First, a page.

Directional are: “Where’s the book club meeting today?” “Where is the bathroom?”

Technology are: “Can you help me set up wifi on my iPad?” or “How do I use the printer?”

Reference are: “I can’t find the full text of this citation. Can you help?” “What do you have about Parkinson’s disease?”


So, here are some questions we’re thinking about at the EHSL:

  • What positives might come from changing the building hours?
  • How would aligning library hours with regular business hours affect those who physically visit after hours?
  • Is there a minimum threshold of how many people need to be physically in the library to justify opening the building?
  • Does reducing library building hours convey an impression that the library is not being used?
  • Students have 24/7 access to HSEB. What about faculty or community patrons who want a quiet place to read after hours?
  • What is the purpose of the library’s building? Should we be open for study hall?

What do you think?

Tell us at




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Pastor France Davis

Pastor France Davis is one of the featured activists in our Celebratory Retrospective on the History of African Americans in Utah.

Pastor France Davis is a civil rights activist and minister of the Calvary Baptist Church, University of Utah graduate (Masters in Mass Communication) as well as recipient of an honorary Doctor of Humane Letters Degree from the University of Utah (1993), has been a minister at the Calvary Baptist Church in Salt Lake City for over 40 years. His advocacy for justice, civil rights, and human rights is deeply respected in the Salt Lake community.

His collection of photographs documenting African American history in Georgia and in Salt Lake City will be featured in this exhibit.  Additionally, Davis’ collection includes two historical copies of Wallace Thurman’s book, The Blacker the Berry: A Novel of Negro Life (1929).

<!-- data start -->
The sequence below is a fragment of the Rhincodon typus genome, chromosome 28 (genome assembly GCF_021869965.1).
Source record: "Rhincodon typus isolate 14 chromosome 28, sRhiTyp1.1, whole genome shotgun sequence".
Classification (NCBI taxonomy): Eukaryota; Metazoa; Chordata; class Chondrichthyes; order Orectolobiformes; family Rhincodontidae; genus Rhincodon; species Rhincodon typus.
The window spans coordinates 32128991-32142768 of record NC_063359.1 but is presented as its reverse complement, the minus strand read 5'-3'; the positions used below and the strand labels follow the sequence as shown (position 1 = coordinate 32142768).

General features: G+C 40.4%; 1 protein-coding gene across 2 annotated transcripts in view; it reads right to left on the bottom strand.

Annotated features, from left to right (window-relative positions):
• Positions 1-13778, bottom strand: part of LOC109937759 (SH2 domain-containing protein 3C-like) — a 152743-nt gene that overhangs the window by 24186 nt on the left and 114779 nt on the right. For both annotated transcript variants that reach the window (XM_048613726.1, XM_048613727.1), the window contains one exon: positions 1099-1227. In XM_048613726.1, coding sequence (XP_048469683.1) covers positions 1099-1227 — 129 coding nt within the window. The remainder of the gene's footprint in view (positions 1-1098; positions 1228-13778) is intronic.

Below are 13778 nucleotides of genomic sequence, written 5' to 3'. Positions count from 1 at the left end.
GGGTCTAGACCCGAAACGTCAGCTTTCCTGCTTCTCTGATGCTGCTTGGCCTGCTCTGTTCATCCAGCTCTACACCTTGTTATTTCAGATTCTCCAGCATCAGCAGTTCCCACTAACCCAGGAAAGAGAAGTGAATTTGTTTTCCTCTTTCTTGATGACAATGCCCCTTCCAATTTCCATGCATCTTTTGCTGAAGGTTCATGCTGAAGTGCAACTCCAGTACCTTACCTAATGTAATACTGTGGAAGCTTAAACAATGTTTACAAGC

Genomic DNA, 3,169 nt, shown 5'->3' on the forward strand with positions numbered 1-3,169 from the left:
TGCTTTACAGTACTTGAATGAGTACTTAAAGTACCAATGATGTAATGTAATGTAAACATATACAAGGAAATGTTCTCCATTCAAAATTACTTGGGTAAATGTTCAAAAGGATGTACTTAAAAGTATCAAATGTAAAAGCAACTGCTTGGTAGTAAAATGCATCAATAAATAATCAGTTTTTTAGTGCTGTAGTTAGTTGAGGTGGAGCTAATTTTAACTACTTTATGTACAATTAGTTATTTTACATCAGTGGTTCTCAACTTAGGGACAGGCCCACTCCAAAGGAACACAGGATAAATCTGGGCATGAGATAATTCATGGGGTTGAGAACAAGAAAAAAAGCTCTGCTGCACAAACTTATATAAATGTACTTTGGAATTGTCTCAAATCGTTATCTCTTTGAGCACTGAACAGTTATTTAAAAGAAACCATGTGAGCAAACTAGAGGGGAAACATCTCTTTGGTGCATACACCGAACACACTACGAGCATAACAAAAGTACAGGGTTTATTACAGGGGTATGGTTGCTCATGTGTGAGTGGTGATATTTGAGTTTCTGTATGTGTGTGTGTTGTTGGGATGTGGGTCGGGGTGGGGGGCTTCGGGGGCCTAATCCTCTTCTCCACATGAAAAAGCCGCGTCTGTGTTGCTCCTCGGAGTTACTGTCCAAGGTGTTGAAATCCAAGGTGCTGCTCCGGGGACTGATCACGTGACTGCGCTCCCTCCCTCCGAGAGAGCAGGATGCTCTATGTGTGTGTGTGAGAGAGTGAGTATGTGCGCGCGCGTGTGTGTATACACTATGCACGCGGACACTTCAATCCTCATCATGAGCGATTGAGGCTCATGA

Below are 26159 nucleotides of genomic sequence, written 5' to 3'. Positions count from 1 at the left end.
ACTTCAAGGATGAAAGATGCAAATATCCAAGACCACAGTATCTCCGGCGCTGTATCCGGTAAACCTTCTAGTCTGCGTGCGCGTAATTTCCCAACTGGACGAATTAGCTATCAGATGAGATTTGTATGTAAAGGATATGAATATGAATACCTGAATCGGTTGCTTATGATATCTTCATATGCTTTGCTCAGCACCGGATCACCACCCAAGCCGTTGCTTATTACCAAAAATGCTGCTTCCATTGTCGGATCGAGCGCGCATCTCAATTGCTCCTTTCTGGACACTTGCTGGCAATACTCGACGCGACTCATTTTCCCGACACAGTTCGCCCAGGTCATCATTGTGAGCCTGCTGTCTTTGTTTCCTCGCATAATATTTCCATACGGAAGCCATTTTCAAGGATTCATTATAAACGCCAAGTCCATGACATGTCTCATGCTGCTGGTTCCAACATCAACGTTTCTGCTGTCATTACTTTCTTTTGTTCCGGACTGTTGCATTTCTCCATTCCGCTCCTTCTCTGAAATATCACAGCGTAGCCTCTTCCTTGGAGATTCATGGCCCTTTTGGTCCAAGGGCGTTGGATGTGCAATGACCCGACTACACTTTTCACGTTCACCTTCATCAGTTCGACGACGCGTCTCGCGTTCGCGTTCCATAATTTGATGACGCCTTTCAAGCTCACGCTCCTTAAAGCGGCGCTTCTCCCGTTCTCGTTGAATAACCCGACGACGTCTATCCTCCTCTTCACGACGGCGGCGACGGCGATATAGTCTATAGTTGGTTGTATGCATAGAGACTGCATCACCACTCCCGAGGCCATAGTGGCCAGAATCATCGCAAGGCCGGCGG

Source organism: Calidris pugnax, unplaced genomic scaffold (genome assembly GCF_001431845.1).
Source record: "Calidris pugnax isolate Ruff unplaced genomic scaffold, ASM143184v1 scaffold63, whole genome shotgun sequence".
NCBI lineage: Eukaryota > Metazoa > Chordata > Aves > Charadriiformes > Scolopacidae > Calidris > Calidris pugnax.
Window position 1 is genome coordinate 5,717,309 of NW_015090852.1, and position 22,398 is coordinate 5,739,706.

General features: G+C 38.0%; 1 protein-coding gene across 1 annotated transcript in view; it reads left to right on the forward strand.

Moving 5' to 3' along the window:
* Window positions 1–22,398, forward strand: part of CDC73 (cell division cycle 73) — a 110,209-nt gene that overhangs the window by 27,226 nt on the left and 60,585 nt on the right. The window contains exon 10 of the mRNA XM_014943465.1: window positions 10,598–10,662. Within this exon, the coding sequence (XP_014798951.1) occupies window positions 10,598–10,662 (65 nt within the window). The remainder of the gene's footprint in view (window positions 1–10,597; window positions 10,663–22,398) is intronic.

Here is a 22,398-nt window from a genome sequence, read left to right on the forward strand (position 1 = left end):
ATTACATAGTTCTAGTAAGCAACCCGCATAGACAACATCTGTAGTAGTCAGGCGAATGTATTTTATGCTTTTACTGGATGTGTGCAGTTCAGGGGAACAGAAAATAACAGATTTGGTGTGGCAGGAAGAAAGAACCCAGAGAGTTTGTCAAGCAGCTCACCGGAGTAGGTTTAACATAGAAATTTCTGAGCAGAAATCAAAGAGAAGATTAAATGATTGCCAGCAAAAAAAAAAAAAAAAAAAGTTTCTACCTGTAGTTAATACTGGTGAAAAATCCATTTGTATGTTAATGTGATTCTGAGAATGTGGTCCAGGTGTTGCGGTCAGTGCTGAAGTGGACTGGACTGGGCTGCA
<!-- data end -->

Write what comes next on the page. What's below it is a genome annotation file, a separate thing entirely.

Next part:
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Herman Hooten

Herman Hooten, M.S.W, is one of the featured activists in our Celebratory Retrospective on the History of African Americans in Utah.

Below is Hooten’s biography from the Celebrating Leadership in INCLUSIVE EXCELLENCE Volume 1 by the University of Utah Health Sciences Office of Health Equity and Inclusion. Continue reading »

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Dr. Charles James Nabors

Charles James Nabors, Ph.D is one of the featured activists in our Celebratory Retrospective on the History of African Americans in Utah.

Below is Nabors’ biography from the Celebrating Leadership in INCLUSIVE EXCELLENCE Volume 1 by the University of Utah Health Sciences Office of Health Equity and Inclusion. Continue reading »

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Celebratory Retrospective on the History of African Americans in Utah

In honor of African American History Month, the Office of Health Equity and Inclusion and the Spencer S. Eccles Health Sciences Library are pleased to present the Celebratory Retrospective on the History of African Americans in Utah. This exhibit and its corresponding reception will be hosted on the Main Level from February 14-March 3, 2017.

The exhibit features three extremely influential men responsible for the advancement of the Civil Rights Movement. The exhibit includes the work of renowned Utah activists:

  • Pastor France Davis (1946-Present):  Pastor of the Calvary Baptist Church, an author, and a leading voice for justice in Utah.